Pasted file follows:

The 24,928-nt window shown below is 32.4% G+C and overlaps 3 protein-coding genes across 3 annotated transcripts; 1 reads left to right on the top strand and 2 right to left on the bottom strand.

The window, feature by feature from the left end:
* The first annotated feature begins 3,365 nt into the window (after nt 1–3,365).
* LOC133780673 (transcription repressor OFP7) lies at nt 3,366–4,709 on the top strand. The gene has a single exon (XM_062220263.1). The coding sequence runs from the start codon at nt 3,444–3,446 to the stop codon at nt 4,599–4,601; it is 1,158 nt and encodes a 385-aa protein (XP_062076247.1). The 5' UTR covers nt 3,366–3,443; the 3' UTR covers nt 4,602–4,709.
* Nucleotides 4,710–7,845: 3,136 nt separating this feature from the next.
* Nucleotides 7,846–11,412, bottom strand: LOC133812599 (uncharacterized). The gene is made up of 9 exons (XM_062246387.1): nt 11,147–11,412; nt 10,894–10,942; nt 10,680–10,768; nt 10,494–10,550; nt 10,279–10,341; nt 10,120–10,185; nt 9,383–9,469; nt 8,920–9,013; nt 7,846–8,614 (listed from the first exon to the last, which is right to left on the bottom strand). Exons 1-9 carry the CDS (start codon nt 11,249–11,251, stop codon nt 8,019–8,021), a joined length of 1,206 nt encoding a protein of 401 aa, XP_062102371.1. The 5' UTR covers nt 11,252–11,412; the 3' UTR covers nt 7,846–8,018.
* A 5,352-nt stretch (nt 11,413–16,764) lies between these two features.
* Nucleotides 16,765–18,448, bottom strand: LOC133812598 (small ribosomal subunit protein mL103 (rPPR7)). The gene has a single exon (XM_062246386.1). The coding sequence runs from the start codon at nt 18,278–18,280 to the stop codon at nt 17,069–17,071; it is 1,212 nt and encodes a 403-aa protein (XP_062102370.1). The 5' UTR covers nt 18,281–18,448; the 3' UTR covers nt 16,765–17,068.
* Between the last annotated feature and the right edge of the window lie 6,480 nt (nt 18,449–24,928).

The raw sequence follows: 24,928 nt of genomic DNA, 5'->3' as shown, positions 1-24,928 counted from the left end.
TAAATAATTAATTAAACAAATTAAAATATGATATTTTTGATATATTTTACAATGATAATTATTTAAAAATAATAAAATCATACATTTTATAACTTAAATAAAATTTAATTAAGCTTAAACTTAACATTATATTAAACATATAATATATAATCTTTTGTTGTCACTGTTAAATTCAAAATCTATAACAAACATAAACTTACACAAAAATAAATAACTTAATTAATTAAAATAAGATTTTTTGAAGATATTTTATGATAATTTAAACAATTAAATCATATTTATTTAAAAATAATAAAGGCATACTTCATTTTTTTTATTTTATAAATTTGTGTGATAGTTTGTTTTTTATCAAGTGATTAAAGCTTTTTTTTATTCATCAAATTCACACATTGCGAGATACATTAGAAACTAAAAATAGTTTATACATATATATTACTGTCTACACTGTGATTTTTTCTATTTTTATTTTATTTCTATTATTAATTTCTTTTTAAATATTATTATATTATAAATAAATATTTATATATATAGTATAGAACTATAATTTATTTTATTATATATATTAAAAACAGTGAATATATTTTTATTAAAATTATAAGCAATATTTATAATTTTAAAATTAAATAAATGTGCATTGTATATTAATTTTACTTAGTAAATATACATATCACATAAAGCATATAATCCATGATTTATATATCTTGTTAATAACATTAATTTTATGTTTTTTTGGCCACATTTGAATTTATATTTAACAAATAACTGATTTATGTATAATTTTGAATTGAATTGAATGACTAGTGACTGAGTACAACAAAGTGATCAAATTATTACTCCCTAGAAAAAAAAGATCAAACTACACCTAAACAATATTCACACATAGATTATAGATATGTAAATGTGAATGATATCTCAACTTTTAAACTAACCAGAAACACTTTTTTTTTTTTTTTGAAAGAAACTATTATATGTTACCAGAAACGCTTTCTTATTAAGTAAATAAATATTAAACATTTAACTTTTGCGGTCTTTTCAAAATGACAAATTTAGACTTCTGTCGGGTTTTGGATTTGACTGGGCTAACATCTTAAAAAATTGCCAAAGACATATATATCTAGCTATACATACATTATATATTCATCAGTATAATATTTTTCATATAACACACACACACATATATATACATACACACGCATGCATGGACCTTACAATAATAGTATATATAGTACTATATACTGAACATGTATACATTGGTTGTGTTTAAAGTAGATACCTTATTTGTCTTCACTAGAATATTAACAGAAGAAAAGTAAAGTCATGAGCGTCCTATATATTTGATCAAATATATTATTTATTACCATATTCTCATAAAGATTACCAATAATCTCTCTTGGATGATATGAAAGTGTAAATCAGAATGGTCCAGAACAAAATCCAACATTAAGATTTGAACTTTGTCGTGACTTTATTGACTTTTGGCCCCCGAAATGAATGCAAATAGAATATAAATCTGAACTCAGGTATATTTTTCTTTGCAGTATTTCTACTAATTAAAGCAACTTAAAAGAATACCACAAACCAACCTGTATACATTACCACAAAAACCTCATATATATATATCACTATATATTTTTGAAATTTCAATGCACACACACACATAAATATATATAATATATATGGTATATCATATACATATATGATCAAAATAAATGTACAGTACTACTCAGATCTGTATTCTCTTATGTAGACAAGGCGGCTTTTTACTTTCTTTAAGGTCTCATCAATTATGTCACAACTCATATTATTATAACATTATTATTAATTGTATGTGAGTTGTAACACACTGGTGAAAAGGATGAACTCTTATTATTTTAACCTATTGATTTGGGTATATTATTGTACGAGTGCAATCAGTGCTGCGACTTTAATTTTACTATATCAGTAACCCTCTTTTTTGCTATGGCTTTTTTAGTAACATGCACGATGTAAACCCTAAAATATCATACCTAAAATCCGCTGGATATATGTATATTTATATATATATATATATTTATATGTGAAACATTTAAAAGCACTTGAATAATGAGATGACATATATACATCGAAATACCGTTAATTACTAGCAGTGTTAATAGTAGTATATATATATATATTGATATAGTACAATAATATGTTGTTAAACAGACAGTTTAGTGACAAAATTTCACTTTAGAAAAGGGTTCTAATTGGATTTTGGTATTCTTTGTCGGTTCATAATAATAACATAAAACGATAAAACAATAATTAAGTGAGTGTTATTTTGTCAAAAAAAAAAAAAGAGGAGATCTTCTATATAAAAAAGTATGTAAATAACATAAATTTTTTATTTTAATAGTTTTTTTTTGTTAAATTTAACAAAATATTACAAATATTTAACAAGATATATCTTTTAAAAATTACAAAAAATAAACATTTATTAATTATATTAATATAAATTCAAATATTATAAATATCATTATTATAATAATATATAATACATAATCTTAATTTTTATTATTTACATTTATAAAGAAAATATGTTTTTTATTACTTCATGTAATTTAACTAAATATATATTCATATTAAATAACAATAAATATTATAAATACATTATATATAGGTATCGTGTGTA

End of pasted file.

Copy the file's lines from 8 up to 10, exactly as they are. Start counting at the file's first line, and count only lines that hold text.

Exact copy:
* Nucleotides 16,765–18,448, bottom strand: LOC133812598 (small ribosomal subunit protein mL103 (rPPR7)). The gene has a single exon (XM_062246386.1). The coding sequence runs from the start codon at nt 18,278–18,280 to the stop codon at nt 17,069–17,071; it is 1,212 nt and encodes a 403-aa protein (XP_062102370.1). The 5' UTR covers nt 18,281–18,448; the 3' UTR covers nt 16,765–17,068.
* Between the last annotated feature and the right edge of the window lie 6,480 nt (nt 18,449–24,928).

The raw sequence follows: 24,928 nt of genomic DNA, 5'->3' as shown, positions 1-24,928 counted from the left end.